🕑 5 minutes read

Keep your fence in good condition

Surrounding the perimeter of your property with an ornate wooden fence not only defines the boundaries but can add a decorative effect to the garden. There are many different colours to paint your fence panels with, that blends nicely with the rest of the garden or just to stand out from the crowd?

Robert Frost (poet) said “good fences make good neighbours” true I guess when it’s properly cared for and is not an eyesore.
Remember when creosote was the only fence covering available to protect your fence from the weather. Thankfully, the choice is much wider today and the paint user and environmentally friendly.

There are many choices of colour or clear to choose from and whether you want a water-based or solvent-based preservative.
The main objective of course is to add longevity and endurance to your fence panels so they last longer.

Go for quality

With cheap untreated fence panels, you get what you pay for and be expected to replace them after a few seasons of harsh weather. We don’t want that, we want them to last 5 or 10 years. So, the panels you choose should be of good quality and have been vacuum treated with a wood preservative.

With this method the preservative saturates the wood giving longer protection. Rot, decay, or mold caused by water ingress is something a fence panel has to cope with and is the downfall of them if untreated.

They might be more expensive but it’s well worth the extra cost in the long run. Concrete gravel boards and fence post means you will never have to replace or repair fence again as they won’t rot like wooden ones.
Also once the gravel boards and posts have been installed correctly replacement panels can be easily slotted in.

Keep foliage away from the panels

If your fence panels are in close contact with tree branches that constantly rub and scratch the panels, trim them back. If it’s a new project and you‘ve decided not to install concrete gravel boards and posts, just make sure the panel is 50 mm off the ground otherwise over time it will soak up moisture and begin rotting. Keep the fence panels free of contact with foliage.

Apply a sealant

Sealants will repel any moisture or water attack and extend the life of the fence panels. Cuprinol or Ronseal and other preservatives are guaranteed from three to four years. So, apply that sealant once the panel has been installed.

To apply the sealant you can use a roller, large paintbrush, or spray. With a spray coat, it penetrates the wood giving deeper protection. Make sure the coating is applied generously to the top, sides, and bottom of the panel as these areas are prone to weather damage and rotting.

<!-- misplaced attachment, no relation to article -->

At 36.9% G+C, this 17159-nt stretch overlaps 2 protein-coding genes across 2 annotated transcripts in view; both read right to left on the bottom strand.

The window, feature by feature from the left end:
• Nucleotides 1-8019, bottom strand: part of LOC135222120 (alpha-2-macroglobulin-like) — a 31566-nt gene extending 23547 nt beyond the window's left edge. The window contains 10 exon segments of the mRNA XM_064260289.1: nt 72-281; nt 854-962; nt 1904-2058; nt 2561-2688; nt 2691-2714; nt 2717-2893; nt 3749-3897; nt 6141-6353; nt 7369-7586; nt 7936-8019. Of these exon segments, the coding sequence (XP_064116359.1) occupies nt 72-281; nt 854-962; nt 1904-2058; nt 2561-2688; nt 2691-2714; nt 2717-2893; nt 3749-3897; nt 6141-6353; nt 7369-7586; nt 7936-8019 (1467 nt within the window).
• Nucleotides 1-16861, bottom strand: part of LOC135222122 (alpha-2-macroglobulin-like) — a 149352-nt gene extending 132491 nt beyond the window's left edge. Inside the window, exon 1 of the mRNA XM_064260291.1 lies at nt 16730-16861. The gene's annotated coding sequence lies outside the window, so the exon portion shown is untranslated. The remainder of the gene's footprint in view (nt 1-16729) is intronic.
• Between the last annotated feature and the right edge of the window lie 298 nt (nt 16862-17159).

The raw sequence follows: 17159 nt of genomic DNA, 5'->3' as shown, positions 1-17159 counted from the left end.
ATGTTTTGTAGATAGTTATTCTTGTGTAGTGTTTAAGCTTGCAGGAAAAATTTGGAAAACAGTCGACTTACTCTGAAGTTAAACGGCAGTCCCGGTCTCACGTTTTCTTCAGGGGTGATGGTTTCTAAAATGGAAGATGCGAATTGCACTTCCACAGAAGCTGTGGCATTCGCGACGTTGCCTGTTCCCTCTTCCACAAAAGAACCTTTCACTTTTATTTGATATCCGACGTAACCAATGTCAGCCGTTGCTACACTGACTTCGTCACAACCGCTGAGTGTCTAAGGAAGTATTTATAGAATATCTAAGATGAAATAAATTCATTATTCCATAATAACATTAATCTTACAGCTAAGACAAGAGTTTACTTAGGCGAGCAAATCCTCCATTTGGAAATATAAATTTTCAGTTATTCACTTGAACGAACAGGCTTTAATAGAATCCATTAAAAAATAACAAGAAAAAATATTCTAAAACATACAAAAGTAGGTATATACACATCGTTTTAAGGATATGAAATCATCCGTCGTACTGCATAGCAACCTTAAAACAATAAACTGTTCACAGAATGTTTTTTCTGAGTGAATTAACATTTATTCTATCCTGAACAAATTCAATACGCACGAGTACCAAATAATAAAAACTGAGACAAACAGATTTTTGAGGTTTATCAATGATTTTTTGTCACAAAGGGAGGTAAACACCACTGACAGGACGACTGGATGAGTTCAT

Give it a regular clean

As you may know already, mould and mildew will cause fence damage. That film of green appears on sections of the panel suggesting it is due for a clean before another protective coating is applied.

It usually appears after a few years and is usually due to a panel being overlooked for a year or two?
Some use a jet washer to remove the mould, which is very effective.

However, the pressure will force water into the panel. Make sure you leave it to dry thoroughly (emphasis on thoroughly) before applying any sealant or paint. It’s best done during a warm spell.

Keep a watchful eye on your fences

Regular check the condition of your fences, there’s no need to go over the top. If you’ve preserved/painted your fences with a decent product an annual check is all that’s needed.
A touch-up here and there may be needed but not a complete panel repaint?

Attachments to fence panels

Decorating a fence panel with a trellis to support a climbing plant such as clematis is ideal. However, the panel underneath the trellis does tend to get overlooked when a paint job is needed.

The trellis can be easily unhitched from the panel to paint the area beneath. Reattach the trellis and it’s good to go for another couple of years. Providing it’s dry the best time to remove the trellis is during the winter months when the plant has withdrawn for the winter and petals and flowers are all gone.

Ivy always looks quite rustic on a fence. But it will also ‘suck’ the life out of the panel drying it out and causing it to rot. Just keep an eye on it as it will creep very quickly into places it’s not wanted!

Keep water sprinklers at bay

A healthy lawn needs to be watered usually by a sprinkler, it’s so much easier than a handheld hose pipe. Just make sure the sweep of the sprinkler is set to avoid contact with any fence panels.

There’s no point in saturating the fence panels which could trigger rotting or mould build-up. If the panels are within the sprinklers sweep a plastic sheet draped over the panels will repel the water.

Bottom line

Stick to the above guidelines and your fence panels should last longer. Don’t forget those panels at the bottom of the garden (out of sight out of mind) they probably need more maintenance than all the others due to their location.

Just in case your fence is damaged or needs any sort of maintenance, you can always trust serviceteam for both.

We are a multi-service company (gas/plumbing/electrical/handyman/etc) operating all across Greater London and surrounding areas. Please enquire to see if we cover your postcode on 02045023922 or simply visit https://serviceteam.co.uk. Our friendly head office staff welcome your call.